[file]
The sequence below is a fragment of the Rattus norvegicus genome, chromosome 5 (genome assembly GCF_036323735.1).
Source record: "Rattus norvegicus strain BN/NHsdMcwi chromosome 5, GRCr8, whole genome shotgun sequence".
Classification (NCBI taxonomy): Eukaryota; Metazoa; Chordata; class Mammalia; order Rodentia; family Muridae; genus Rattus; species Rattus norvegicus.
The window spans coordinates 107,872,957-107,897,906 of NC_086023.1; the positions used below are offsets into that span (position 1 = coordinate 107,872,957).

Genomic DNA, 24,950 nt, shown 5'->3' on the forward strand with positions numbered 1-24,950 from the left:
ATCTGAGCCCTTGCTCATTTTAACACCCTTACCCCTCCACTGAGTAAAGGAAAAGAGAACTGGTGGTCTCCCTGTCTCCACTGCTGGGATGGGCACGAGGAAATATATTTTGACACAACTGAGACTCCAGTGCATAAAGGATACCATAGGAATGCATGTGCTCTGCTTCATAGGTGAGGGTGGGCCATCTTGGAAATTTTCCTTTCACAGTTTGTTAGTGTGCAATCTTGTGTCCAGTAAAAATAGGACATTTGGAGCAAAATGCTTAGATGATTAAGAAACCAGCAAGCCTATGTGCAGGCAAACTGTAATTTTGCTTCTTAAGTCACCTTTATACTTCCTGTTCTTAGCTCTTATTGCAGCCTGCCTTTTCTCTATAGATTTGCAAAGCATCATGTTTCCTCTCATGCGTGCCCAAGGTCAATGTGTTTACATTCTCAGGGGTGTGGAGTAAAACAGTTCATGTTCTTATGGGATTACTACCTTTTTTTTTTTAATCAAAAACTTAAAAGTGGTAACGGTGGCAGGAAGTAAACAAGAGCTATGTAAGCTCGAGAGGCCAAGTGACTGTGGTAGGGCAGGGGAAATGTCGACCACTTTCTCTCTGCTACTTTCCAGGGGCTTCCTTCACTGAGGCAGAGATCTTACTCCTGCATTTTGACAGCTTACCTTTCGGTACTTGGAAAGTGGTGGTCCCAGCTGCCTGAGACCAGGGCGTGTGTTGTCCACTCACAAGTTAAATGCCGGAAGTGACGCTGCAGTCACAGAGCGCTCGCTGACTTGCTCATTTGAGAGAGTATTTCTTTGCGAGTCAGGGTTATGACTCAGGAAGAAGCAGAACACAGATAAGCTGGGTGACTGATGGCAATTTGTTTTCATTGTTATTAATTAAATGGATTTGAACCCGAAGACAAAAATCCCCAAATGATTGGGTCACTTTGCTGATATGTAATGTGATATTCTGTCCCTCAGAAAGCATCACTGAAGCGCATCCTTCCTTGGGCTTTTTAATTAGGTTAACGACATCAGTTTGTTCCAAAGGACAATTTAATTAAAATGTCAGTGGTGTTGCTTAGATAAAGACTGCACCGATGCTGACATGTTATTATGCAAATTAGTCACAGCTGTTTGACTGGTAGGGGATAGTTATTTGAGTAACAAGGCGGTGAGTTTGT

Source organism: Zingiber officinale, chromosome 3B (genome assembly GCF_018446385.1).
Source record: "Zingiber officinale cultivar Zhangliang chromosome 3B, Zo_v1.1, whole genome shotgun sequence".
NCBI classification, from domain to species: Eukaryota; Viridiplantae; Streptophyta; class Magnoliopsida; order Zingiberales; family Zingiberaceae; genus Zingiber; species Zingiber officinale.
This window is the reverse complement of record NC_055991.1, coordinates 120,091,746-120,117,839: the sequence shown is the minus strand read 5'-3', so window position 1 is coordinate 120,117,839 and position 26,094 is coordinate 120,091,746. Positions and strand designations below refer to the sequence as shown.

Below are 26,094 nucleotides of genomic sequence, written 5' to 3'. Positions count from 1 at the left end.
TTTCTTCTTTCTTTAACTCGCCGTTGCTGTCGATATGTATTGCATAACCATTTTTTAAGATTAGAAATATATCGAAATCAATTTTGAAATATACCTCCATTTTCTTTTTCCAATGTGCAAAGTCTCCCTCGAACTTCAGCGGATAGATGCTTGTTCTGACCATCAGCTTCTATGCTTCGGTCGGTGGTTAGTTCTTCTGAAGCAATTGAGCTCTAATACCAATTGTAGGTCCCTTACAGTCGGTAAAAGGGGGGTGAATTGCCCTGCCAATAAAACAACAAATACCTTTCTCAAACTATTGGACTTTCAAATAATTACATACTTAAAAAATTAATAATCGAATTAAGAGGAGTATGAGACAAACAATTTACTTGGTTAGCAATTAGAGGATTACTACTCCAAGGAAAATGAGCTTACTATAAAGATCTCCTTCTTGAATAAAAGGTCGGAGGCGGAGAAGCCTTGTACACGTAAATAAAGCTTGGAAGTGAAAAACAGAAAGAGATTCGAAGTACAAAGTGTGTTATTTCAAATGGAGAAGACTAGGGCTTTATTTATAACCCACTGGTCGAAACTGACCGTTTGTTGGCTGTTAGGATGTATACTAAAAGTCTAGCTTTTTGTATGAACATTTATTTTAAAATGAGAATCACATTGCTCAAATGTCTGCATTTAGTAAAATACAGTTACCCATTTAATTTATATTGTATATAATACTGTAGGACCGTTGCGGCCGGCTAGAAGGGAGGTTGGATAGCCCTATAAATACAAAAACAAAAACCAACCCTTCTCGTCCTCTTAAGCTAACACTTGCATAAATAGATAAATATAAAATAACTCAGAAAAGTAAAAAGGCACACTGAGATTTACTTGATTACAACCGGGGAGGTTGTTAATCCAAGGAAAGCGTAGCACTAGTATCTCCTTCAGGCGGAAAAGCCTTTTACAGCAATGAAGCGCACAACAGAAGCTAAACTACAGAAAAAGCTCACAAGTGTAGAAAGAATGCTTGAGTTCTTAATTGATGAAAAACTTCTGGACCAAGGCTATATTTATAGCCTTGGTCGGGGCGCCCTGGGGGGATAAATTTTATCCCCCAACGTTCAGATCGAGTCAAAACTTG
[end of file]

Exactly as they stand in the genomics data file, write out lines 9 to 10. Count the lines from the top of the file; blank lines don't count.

NCBI classification, from domain to species: Eukaryota; Viridiplantae; Streptophyta; class Magnoliopsida; order Zingiberales; family Zingiberaceae; genus Zingiber; species Zingiber officinale.
This window is the reverse complement of record NC_055991.1, coordinates 120,091,746-120,117,839: the sequence shown is the minus strand read 5'-3', so window position 1 is coordinate 120,117,839 and position 26,094 is coordinate 120,091,746. Positions and strand designations below refer to the sequence as shown.